The related tyrosine phosphatase-like proteins, islet cell antigen 512 (ICA512) and phosphatase homologue in granules of insulinoma (phogrin), are major targets of autoantibodies in patients with type 1 diabetes. In the current study, we have examined the overlapping specificities and antigenic epitopes of autoantibodies to ICA512 and phogrin and determined whether intramolecular epitope spreading occurs during the development of diabetic autoimmunity. ICA512 autoantibodies and phogrin autoantibodies were detected in 65-70% (n = 110) of patients with new-onset type 1 diabetes and 60-65% (n = 42) of prediabetic relatives of patients with type 1 diabetes. Of the sera, 10% reacted with ICA512 but not phogrin, whereas only 1% of sera reacted with phogrin but not ICA512. The binding of phogrin autoantibodies in 88 dual (ICA512 and phogrin) autoantibody-positive sera could be completely blocked by excess recombinant ICA512, whereas the blocking of ICA512 autoantibodies with recombinant phogrin was only partial (mean inhibition of 58.9 +/- 3.7%, mean +/- SE). Binding and competition analysis using multiple chimeric ICA512/phogrin constructs demonstrated that a major unique epitope for ICA512 autoantibodies is localized to amino acids 762-887. A conformational epitope associated with the carboxy-terminal 31 amino acids of ICA512 was recognized by one-third of sera, and a minor epitope is located on amino acids 601-762 of ICA512. The major epitopes for phogrin-selective autoantibodies were localized to amino acids 640-922 of phogrin. Sequential serum samples were analyzed in 22 relatives who expressed ICA512/phogrin autoantibodies. Intramolecular epitope spreading was found for 5 of 13 relatives who have progressed to type 1 diabetes. Among nine relatives who have remained nondiabetic, three demonstrated a decrease in the number of epitopes recognized. These studies highlight the complexity of autoantibody recognition of ICA512/phogrin and are consistent with the hypothesis that ICA512/phogrin may be recognized as a consequence of beta-cell destruction.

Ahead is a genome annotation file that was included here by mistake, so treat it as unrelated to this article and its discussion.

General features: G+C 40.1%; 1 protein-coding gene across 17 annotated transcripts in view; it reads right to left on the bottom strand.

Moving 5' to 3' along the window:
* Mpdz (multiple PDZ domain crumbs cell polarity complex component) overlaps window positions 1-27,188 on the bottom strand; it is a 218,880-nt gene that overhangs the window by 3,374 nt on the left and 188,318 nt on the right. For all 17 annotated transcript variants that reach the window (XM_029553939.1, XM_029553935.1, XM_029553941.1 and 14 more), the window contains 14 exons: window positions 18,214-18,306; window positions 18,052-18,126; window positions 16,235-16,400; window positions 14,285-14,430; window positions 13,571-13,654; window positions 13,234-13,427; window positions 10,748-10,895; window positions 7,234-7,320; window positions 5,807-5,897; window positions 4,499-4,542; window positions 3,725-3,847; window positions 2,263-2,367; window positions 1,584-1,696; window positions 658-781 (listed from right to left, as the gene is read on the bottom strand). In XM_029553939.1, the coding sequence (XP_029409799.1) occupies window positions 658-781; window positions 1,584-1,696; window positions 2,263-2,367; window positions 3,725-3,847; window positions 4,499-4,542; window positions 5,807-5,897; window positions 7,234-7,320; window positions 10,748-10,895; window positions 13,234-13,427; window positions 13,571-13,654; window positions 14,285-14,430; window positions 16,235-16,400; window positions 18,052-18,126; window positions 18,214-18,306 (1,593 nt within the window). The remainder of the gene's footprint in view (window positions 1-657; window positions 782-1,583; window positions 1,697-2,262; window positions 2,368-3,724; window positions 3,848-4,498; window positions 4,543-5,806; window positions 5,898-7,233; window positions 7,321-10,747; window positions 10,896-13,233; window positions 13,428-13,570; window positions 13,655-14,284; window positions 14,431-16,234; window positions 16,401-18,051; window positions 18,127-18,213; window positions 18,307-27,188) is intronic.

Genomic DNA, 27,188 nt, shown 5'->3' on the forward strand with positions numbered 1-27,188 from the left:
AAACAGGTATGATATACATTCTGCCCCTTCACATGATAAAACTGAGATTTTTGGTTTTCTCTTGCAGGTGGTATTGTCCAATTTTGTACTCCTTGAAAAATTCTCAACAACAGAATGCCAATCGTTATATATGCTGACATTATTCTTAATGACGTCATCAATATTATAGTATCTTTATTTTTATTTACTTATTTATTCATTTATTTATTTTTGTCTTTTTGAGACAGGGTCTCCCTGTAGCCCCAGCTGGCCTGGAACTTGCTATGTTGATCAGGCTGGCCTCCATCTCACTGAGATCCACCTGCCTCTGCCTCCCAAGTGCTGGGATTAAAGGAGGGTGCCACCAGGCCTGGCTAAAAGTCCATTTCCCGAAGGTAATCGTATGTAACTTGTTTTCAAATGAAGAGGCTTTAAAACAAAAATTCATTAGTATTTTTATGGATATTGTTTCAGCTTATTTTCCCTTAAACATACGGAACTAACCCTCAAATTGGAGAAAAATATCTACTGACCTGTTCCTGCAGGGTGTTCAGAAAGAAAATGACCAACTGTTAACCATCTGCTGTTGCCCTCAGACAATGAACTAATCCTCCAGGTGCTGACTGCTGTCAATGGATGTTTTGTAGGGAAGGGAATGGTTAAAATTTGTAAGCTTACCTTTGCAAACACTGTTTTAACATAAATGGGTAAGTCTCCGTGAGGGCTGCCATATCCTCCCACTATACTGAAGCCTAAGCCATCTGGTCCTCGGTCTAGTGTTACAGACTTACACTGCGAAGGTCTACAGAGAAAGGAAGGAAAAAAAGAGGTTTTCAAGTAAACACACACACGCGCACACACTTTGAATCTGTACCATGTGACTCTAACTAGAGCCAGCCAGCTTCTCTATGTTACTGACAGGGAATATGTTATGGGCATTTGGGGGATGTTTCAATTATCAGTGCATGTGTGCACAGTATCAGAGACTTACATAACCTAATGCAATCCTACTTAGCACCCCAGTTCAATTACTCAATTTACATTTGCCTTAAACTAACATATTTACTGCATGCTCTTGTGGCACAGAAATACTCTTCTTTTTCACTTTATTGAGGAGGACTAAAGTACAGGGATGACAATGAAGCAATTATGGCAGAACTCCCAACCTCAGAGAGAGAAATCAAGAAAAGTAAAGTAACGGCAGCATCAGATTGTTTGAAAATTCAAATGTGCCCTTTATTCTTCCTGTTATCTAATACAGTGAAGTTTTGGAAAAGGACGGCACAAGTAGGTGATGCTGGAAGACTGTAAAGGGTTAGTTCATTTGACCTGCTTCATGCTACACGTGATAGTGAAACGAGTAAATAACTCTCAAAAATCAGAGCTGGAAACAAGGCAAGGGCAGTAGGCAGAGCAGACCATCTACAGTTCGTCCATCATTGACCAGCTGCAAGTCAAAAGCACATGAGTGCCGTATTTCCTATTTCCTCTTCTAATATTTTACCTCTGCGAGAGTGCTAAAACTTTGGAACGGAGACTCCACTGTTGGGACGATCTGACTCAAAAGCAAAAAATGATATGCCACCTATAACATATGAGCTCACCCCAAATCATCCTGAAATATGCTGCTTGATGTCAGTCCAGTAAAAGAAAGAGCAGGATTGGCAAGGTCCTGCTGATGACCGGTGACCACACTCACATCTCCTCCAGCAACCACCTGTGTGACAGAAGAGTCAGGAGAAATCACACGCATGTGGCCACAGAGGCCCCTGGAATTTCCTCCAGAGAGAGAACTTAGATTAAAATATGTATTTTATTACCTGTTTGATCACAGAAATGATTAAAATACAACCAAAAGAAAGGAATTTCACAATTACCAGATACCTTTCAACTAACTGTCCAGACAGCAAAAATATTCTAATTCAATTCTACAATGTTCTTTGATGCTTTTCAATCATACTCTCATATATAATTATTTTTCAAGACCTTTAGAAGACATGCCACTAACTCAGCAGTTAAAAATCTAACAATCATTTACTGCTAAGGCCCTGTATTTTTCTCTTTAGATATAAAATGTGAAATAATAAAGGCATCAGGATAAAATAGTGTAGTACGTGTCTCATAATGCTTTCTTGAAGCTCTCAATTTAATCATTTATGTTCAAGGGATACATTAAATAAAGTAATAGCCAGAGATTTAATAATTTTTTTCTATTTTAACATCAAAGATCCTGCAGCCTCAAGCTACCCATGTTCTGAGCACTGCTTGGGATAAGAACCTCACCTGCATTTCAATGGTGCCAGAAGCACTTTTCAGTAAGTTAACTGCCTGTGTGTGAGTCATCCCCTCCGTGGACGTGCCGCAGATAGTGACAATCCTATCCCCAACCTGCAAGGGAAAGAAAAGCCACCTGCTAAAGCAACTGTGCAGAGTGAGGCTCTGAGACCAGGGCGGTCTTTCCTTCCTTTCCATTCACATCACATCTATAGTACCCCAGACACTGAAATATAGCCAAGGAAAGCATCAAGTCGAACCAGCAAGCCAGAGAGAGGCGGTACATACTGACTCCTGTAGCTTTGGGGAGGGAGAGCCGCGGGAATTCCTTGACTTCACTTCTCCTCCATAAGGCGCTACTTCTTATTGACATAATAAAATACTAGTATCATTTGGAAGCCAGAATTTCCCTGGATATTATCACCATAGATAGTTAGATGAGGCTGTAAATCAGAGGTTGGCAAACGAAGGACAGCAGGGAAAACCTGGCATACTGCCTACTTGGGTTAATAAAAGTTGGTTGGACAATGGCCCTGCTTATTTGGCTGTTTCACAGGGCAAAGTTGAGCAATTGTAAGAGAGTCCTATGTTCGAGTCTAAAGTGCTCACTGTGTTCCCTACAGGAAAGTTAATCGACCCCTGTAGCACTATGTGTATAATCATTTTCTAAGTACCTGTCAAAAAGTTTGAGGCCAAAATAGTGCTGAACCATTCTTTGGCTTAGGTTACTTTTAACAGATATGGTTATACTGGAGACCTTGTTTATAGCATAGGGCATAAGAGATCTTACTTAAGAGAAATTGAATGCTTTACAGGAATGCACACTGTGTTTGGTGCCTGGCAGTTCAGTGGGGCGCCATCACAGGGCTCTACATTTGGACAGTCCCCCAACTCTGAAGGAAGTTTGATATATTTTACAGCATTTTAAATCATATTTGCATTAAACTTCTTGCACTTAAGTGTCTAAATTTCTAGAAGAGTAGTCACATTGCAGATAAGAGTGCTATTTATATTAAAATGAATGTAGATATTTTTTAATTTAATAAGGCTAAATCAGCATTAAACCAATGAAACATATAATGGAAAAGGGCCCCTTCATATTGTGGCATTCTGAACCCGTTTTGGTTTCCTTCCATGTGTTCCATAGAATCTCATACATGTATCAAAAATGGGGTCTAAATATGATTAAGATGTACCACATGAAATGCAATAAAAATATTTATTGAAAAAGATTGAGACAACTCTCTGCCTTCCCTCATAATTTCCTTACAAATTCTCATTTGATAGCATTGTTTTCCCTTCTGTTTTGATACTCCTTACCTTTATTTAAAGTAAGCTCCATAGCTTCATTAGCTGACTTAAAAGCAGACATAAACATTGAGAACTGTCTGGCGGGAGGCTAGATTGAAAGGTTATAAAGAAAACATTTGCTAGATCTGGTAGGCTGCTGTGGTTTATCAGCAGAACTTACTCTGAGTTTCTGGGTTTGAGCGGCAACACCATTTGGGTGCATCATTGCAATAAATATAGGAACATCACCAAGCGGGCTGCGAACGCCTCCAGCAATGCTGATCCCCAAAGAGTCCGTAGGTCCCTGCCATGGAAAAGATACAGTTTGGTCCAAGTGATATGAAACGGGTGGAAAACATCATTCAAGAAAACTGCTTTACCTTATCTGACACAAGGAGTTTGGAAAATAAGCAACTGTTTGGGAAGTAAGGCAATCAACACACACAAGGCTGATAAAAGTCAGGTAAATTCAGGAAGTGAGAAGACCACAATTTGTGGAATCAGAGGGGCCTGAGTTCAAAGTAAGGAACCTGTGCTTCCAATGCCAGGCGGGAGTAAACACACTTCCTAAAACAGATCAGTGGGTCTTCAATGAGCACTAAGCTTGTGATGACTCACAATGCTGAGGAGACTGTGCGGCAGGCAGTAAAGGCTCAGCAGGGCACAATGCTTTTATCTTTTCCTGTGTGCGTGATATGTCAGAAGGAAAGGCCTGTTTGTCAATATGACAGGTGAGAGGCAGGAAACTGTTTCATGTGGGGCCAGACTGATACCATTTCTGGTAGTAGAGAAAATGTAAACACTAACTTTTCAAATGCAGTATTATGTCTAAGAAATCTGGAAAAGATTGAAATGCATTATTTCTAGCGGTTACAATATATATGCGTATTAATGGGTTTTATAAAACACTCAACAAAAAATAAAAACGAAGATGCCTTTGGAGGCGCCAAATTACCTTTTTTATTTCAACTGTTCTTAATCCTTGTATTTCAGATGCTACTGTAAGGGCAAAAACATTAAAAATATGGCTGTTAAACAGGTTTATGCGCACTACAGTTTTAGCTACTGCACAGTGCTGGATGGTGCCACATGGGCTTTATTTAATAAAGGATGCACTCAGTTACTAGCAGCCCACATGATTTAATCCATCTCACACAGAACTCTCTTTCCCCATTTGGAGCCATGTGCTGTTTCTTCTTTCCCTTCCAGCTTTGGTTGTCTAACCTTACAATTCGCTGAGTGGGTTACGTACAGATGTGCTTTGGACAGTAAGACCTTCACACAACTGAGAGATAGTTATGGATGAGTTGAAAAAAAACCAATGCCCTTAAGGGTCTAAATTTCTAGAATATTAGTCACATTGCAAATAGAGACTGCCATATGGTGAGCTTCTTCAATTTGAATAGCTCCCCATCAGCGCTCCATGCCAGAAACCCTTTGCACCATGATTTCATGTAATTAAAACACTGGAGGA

This content is only available via PDF.